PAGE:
Both formats did have explicit goals that to different degrees incorporated understanding about the audience. Activities were designed to support the overall learning goals in both formats, and we gathered assessment and evaluation information to understand if goals were met. There could have been more effort in understanding the goals of the audience in the webinar format. For example, teachers were really interested in having more information about the competition itself so that they could better prepare their students for what the experience might entail. In future years, we will spend more time in this area while still providing a good amount of content material. Because of the intimate nature of the workshop, it was easier to develop an understanding of the particular needs and goals of the audience. This may be a strength of intensive workshops generally in comparison to webinars.
Consider the values, attitudes and beliefs that the audience may hold and an effort to connect learning to personal meaning for participants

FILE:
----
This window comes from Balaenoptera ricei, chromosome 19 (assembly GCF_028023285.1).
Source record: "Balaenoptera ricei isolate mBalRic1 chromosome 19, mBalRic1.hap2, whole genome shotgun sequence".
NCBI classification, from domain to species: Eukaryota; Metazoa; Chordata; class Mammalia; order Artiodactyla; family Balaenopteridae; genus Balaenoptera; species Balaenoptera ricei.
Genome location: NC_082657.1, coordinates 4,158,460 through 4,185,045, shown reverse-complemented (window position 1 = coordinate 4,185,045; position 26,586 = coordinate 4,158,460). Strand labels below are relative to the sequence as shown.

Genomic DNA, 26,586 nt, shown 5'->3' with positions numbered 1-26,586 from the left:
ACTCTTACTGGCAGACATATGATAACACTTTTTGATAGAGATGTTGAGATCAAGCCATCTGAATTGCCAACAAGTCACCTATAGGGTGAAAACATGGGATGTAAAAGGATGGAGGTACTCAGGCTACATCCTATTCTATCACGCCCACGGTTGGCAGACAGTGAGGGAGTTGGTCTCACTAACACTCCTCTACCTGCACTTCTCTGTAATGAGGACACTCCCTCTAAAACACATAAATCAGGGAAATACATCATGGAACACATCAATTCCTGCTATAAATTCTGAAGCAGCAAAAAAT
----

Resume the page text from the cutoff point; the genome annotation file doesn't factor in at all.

Within the webinar framework, it was not always easy to get feedback from participants that would help presenters to understand if they were able to connect with the participants, and it was not always possible to provide the researchers with a lot of information about the participants in advance of their presentation. This limited our consideration of the values, attitudes and beliefs that the audience held. Each presenter was asked to think of ways that their work might connect with student audiences. For example, we asked each presenter to provide examples of projects that students could do to address questions similar to those the researchers were investigating. This led to some good interactions between the participants and researchers. Additionally, through the “chat” feature of the webinar, we were able to hear participants’ concerns and questions so that the presenters could address these in the question and answer section if not directly in the presentation.